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If You Could Have Dinner With Any Person, Dead or Alive, Who Would You Choose?

Hiring managers will try to get to know you deeper by asking, “Who would you choose to have dinner with, regardless if they are dead or alive?”

Whether you idolize Jimi Hendrix, obsess over Oprah, or eat up Abraham Lincoln trivia, it’s fun to learn about past and present iconic figures. But what do those interests say about you as a job candidate?

Read on to learn why hiring managers ask who you’d choose as your dream dinner date and how to answer this peculiar interview question.

Why do interviewers ask this question?

It’s essential for hiring managers to understand your values. What issues matter to you? What topics get you fired up? Asking who you’d like to have dinner with can shed light on those interests and help an interviewer learn more about you, which can help determine whether you’re a good fit. 

They also want to see if a tricky question trips you up. Can you come up with an answer on the fly, or are you tongue-tied? If the position requires you to think on your feet, your response can indicate your skills in this area. 

What interviewers are looking for when they ask you to name a dinner companion

First, they want to see if you can name someone quickly. Being able to make good decisions on the fly is a positive quality in a candidate. They want to ensure you’re not flustered when put on the spot.

Next, they’re looking to see who you name. The type of person you pick and the reasons for your choice can help an interviewer understand what kind of people you want to surround yourself with. As the old saying goes, you’re judged by the company you keep; this is a perfect (albeit imaginary) example.’

Next, they’re looking to see who you name. The type of person you pick and the reasons for your choice can help an interviewer understand what kind of people you want to surround yourself with. As the old saying goes, you’re judged by the company you keep; this is a perfect (albeit imaginary) example.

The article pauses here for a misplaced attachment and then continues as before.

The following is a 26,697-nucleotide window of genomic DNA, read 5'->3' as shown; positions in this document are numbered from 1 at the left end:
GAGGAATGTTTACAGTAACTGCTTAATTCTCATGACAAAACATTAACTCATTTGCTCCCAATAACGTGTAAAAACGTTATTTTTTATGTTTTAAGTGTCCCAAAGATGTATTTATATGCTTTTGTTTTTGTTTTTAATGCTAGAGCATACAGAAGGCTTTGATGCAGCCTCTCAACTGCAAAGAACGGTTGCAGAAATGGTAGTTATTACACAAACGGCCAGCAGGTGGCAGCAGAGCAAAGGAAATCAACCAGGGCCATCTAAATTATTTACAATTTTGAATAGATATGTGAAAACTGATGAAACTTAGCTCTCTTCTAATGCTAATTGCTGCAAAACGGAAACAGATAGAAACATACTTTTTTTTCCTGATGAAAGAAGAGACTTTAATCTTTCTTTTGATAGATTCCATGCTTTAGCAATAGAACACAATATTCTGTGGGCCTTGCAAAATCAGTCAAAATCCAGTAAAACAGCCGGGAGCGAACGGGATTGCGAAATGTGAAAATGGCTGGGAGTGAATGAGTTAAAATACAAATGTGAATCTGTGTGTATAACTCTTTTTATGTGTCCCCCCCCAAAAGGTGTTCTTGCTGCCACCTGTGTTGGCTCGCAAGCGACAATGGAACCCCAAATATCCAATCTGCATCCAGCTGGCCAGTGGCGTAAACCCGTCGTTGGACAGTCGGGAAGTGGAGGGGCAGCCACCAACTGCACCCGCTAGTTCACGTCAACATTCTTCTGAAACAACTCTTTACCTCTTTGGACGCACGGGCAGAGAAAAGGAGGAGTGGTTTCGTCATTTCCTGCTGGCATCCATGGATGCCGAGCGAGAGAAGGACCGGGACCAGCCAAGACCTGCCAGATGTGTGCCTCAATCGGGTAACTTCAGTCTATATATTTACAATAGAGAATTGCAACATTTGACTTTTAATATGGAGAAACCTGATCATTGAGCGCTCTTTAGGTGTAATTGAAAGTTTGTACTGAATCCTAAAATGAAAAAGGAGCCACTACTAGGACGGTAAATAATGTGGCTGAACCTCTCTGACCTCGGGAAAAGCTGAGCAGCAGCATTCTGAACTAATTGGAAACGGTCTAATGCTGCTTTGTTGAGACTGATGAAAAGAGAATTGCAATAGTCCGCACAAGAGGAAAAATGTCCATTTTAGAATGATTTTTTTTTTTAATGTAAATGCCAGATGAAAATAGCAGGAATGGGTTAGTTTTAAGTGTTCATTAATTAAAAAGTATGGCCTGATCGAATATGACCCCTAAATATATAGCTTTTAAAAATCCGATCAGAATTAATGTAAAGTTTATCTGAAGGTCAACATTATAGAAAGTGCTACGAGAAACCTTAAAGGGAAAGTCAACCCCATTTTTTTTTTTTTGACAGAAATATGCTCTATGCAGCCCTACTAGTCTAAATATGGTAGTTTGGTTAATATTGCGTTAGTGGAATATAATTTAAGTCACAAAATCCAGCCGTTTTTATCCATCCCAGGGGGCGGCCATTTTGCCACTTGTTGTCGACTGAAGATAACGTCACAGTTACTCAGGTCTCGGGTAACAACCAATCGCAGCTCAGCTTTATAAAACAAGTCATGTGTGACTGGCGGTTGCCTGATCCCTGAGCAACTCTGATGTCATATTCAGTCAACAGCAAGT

How to answer, “If you could have dinner with any person, dead or alive, who would you choose?”

Name someone well known

While your actual ideal dinner date might be an obscure Revolutionary War general or little-known indie folk singer, it’s best to pick a person the interviewer has heard of. Otherwise, they can’t glean much context from your response.

It’s fine to name someone you know personally, like a family member–if you can give a strong reason for your choice, which helps the interviewer learn about you despite not knowing the person themself.

Explain the reason for your choice

Explaining the reasons for your choice is a great way to help shape a hiring manager’s perceptions of you. Is it a leader whose values you admire? A visionary who revolutionized your industry? A celebrity that’s known for being charitable and kind?

Try to point out positive characteristics that you strive to emulate or skills the person has that you want to hone yourself. 

Answer honestly

One of the reasons interviewers ask unusual questions is to get a glimpse of your personality outside of the traditional, unmemorable interview topics. They want to hear you speak with genuine enthusiasm, so it’s best to choose someone you’d actually be excited to meet. 

How not to answer

Name a polarizing figure 

While you might think it would be fascinating to pick the brain of a brutal dictator or a serial killer, these answers could rub an interviewer the wrong way. Keep your response G-rated and politically correct to avoid making a negative impression.

Sample answer to “If you could have dinner with any person, dead or alive, who would you choose?”

Example #1

“I would love to have dinner with Winston Churchill. I’ve always been fascinated by his ability to bring people together and inspire them to take action, which qualities I want to develop to become the best leader I can be.”

Example #2

“My great-grandmother was a pioneer in the women’s suffrage movement, but I never got to meet her. I think it’s admirable that she stood up for what she believed in, even at the risk of negative consequences, which is a quality that’s valuable even 100 years later. I would love the chance to gain some words of wisdom from her.”

While there’s no “right” or “wrong” answer to this creative interview question, it’s still important to prepare for. Your answer is an opportunity to make a positive, memorable impression on your interviewer and cement your chances of moving forward in the selection process.